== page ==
Concessions will only be provided to Licensed Motor Carriers, not individual truck owner-operators. • Concessionaires will pay a $2,500 fee for a five-year permit plus an annual fee of $100 per truck. • All drivers of trucks being used to carry out a concession (i.e., trucks accessing port property) must be employees of the concessionaire upon the completion of a five-year transition period. • Concessions may be revoked at any time if the Concessionaire is not compliant with the requirements for licensing, bonding, insurance, maintenance, safety or security. • Concessionaires must agree to meet port standards for technology and efficiency (promoting the use of current or future tools like the virtual container yard).


Financing will be provided to Concessionaires only, providing grants for up to 80 percent of the purchase of 2007 standard diesel and LNG trucks • Low cost leasing options will be provided. • Retrofits meeting 2007 emissions standards also will be funded in full. • CTP financed or leased trucks must be used as full time drayage vehicles (average minimum of six trips per week) • CTP trucks must meet CTP specifications, and must be purchased from a CTP authorized vendor

By offering a broader range of Clean Truck Fee exemptions, the Port of Los Angeles Clean Truck Program will encourage more rapid investment in 2007-compliant trucks. In addition, the requirement of turning in an old truck to be scrapped will be limited only to concessionaires who receive CTP funding assistance in purchasing 2007 diesel trucks. The Port also will create a Scrap Truck Buyback Program to help accelerate the removal of pre-1989 trucks from Port service, paying parties $5,000 to turn in their pre-1989 trucks. Concessionaires who receive CTP-funding are not eligible for the $5,000 Scrap Truck Buyback.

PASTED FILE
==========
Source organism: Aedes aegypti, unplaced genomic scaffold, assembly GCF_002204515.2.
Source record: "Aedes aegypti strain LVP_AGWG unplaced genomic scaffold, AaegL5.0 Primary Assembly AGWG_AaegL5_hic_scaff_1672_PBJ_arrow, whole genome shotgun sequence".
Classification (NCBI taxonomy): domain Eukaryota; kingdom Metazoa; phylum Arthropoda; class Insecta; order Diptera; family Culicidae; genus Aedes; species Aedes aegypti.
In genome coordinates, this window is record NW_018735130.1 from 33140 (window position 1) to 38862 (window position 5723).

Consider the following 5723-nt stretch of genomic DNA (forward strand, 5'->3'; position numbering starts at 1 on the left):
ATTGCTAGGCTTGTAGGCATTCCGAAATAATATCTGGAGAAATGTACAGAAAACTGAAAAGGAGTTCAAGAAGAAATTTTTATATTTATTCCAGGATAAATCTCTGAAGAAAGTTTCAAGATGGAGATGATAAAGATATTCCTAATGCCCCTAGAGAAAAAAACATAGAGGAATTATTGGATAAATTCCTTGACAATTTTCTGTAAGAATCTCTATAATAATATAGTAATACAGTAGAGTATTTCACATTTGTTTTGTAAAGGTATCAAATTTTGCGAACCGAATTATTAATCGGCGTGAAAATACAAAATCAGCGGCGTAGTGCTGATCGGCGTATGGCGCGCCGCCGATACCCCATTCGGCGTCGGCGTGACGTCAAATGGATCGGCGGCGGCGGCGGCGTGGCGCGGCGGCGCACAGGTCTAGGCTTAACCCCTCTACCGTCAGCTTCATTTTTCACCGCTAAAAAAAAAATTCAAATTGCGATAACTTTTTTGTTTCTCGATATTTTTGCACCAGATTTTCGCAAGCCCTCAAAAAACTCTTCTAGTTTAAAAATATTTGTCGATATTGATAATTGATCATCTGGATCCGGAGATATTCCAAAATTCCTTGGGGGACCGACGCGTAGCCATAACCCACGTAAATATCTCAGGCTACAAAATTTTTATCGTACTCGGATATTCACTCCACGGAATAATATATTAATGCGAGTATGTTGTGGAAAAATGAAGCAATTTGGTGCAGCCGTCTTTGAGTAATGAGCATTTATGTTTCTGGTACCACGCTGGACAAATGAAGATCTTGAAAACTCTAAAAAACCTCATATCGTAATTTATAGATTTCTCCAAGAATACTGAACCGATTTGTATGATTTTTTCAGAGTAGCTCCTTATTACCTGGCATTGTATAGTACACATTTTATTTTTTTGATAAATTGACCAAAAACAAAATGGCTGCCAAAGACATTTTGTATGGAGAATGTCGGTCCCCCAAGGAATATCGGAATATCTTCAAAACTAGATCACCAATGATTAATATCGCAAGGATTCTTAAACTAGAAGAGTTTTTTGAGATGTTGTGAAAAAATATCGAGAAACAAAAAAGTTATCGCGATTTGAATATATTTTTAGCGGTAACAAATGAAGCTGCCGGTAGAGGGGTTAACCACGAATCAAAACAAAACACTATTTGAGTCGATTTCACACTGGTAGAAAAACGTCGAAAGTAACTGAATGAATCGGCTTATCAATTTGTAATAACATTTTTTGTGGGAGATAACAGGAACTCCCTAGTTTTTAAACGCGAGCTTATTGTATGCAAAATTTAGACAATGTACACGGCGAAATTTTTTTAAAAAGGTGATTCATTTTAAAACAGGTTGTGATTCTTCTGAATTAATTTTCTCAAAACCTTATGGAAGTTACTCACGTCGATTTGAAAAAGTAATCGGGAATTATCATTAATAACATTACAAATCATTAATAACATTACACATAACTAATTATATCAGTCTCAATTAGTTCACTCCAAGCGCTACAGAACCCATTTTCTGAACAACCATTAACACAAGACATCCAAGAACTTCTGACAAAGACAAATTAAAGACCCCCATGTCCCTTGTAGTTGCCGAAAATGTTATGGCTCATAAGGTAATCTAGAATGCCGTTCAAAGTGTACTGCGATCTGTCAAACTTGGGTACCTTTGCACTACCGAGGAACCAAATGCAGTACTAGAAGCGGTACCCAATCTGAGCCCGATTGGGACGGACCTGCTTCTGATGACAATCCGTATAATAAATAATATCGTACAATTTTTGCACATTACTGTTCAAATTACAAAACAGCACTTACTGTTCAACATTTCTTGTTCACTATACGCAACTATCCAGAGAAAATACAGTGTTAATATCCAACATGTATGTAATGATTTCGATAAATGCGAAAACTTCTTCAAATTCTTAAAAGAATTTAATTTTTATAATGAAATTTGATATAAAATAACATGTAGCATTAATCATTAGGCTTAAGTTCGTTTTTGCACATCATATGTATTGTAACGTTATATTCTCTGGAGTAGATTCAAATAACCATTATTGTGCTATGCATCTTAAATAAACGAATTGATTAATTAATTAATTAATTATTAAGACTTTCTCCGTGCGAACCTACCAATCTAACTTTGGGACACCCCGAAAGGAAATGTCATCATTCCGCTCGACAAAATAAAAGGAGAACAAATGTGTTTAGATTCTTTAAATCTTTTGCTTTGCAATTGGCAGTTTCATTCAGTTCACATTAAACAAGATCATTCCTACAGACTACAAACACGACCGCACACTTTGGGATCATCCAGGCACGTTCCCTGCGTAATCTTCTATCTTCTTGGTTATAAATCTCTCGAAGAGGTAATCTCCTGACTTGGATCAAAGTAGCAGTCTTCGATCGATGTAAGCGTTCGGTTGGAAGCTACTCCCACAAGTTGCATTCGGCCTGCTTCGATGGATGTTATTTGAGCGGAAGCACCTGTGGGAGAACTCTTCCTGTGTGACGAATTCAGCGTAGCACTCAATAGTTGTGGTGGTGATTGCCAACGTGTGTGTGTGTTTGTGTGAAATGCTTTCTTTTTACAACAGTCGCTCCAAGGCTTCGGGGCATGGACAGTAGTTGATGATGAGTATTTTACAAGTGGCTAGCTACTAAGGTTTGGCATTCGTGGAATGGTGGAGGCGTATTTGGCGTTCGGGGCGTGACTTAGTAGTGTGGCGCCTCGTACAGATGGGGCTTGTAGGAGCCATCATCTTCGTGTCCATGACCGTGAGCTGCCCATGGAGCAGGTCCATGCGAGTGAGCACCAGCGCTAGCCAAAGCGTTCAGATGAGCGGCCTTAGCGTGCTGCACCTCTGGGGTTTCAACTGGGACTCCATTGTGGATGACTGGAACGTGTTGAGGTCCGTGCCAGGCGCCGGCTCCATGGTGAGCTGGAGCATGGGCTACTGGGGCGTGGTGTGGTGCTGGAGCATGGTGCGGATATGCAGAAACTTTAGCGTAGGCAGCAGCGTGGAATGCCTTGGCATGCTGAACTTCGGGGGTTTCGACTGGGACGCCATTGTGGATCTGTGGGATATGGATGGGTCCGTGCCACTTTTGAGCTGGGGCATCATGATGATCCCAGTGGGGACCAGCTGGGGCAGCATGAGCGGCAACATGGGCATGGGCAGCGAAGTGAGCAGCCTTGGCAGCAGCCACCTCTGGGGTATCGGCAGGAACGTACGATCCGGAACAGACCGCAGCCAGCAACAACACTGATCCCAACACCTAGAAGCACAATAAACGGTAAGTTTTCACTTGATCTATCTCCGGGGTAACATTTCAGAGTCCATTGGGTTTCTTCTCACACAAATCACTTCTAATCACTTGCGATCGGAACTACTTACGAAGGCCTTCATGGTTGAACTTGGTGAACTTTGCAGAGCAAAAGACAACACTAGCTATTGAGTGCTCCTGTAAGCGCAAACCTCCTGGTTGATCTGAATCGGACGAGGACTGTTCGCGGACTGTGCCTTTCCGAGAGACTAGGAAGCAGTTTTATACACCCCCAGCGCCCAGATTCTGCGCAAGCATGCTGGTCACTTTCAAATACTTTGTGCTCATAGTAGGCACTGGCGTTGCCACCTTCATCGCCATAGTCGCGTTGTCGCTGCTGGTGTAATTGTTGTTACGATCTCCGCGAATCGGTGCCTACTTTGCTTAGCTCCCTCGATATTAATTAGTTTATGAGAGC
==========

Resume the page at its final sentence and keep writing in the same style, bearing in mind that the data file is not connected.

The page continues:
The Port also will offer a Truck Procurement Assistance Program for concessionaires who apply for truck funding in order to obtain the best possible truck prices through volume discount pricing agreements the Port will forge with approved Original Equipment Manufacturers (OEMs) and associated dealers – either independently or with the Port of Long Beach. Through this program the Port will identify a range of trucks with appropriate emissions reduction capabilities at discounted prices and make this range of options available to CTP program participants.

To assist Concessionaires in the transition over to an employee-based industry, the Port also will create a Business Outreach Program that will provide seminars to educate concessionaires on best practices in the areas of Program compliance, operational efficiency, financial management and human resources guidelines for transitioning to employees. The Business Outreach Program will also offer driver training courses and truck maintenance options. It will be open to any Port of Los Angeles concessionaire, with a preference for financing given to concessionaires with a history of drayage work.

Click here for more information about the Port of Los Angeles Clean Truck Program.

The Port of Los Angeles is America’s premier port and has a strong commitment to developing innovative strategic and sustainable operations that benefit the economy as well as the quality of life for the region and the nation it serves. As the leading seaport in North America in terms of shipping container volume and cargo value, the Port generates 919,000 regional jobs and $39.1 billion in annual wages and tax revenues. A proprietary department of the City of Los Angeles, the Port is self-supporting and does not receive taxpayer dollars. The Port of Los Angeles – A cleaner port. A brighter future.